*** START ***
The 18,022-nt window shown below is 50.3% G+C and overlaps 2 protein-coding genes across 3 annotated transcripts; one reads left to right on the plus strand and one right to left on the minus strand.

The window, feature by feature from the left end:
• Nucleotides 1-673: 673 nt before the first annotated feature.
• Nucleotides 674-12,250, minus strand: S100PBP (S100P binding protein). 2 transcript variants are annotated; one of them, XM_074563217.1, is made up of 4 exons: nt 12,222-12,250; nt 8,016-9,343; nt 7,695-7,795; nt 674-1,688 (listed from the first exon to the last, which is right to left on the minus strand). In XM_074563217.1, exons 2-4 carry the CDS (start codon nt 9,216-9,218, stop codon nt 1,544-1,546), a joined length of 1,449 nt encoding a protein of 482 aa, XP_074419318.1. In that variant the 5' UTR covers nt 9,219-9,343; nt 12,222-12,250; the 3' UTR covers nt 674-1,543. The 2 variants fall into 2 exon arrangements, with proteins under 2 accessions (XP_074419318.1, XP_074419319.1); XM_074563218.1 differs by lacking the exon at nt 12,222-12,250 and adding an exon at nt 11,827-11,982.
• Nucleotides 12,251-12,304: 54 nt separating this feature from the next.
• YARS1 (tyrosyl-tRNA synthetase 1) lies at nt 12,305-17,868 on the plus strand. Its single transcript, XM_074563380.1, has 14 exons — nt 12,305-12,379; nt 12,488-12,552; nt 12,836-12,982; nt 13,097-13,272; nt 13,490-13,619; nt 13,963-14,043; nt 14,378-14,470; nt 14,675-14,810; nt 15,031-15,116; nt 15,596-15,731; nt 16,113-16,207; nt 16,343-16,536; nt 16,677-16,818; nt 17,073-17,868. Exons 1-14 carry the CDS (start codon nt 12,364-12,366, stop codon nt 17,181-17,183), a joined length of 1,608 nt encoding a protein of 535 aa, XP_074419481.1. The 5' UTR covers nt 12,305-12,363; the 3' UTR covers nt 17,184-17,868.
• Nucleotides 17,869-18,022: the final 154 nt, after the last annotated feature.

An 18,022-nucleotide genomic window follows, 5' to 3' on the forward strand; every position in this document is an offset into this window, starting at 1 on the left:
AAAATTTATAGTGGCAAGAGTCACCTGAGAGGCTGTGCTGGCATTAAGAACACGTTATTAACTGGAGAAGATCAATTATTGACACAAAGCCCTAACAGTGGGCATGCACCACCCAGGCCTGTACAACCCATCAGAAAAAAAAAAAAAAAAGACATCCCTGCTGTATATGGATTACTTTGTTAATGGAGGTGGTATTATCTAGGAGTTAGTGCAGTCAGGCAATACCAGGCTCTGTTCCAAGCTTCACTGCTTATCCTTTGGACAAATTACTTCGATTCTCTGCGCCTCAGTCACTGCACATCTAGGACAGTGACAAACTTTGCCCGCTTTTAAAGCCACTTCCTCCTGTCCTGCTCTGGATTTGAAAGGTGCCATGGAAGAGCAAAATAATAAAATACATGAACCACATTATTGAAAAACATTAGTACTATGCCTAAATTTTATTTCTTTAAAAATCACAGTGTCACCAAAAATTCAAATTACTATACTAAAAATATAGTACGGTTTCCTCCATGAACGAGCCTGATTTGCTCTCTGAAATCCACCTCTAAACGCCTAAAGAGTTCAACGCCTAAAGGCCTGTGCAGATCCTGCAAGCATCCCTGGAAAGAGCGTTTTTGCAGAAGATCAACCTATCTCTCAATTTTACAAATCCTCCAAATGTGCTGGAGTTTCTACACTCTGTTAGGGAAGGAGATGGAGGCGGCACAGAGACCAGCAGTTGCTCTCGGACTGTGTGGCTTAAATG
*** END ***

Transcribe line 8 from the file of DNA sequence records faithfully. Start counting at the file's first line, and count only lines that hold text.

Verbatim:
An 18,022-nucleotide genomic window follows, 5' to 3' on the forward strand; every position in this document is an offset into this window, starting at 1 on the left: